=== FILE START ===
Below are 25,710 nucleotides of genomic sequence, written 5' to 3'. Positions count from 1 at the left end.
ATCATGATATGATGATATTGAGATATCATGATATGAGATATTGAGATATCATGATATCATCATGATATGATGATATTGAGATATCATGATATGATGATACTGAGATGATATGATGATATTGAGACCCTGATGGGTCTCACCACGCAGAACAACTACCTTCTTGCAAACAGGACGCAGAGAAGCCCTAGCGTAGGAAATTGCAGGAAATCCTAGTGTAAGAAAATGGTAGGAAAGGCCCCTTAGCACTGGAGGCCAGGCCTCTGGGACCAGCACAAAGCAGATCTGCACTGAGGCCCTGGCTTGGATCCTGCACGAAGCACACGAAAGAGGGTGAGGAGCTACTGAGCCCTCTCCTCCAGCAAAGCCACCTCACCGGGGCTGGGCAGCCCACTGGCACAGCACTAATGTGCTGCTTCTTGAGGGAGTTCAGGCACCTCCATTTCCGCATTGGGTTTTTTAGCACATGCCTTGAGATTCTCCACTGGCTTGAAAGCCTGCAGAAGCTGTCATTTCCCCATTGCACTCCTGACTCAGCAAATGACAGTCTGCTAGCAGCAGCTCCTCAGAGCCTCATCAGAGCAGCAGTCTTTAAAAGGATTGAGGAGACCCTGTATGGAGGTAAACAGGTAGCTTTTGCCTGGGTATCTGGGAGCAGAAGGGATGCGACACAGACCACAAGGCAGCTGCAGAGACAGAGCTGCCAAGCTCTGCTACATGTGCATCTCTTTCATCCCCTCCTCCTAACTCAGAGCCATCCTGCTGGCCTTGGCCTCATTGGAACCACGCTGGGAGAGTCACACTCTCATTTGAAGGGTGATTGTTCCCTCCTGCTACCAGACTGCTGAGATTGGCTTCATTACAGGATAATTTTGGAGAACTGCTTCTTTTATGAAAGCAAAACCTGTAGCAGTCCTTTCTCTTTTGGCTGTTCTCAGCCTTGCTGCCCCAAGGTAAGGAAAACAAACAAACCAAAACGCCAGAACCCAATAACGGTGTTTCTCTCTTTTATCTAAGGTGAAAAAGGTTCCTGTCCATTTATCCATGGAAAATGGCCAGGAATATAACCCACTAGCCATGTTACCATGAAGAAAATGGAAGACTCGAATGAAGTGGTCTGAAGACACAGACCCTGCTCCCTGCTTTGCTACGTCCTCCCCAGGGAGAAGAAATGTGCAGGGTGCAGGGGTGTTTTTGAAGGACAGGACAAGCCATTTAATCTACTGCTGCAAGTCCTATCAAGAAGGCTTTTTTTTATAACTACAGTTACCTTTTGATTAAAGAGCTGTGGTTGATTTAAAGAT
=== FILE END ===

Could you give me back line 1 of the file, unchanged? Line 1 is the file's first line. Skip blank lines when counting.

Below are 25,710 nucleotides of genomic sequence, written 5' to 3'. Positions count from 1 at the left end.